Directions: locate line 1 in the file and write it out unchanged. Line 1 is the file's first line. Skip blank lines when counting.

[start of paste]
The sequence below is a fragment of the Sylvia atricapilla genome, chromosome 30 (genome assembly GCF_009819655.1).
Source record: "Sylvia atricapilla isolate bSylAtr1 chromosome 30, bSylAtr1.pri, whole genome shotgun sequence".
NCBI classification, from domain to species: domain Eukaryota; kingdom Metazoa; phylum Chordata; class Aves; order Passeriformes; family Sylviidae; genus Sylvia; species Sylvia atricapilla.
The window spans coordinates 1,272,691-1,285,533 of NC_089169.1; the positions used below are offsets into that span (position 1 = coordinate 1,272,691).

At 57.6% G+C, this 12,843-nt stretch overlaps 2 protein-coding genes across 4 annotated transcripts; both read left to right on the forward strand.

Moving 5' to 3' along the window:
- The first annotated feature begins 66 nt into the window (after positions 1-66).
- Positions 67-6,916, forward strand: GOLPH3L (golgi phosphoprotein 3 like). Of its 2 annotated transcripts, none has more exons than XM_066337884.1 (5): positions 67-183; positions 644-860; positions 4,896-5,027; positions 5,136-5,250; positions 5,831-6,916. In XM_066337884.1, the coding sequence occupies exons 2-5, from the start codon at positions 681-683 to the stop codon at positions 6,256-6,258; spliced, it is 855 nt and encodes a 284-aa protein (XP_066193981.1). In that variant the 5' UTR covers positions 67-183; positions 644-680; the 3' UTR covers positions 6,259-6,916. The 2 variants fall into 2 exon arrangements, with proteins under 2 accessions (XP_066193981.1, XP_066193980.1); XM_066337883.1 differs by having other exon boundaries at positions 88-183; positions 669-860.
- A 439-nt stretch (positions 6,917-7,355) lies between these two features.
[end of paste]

The sequence below is a fragment of the Sylvia atricapilla genome, chromosome 30 (genome assembly GCF_009819655.1).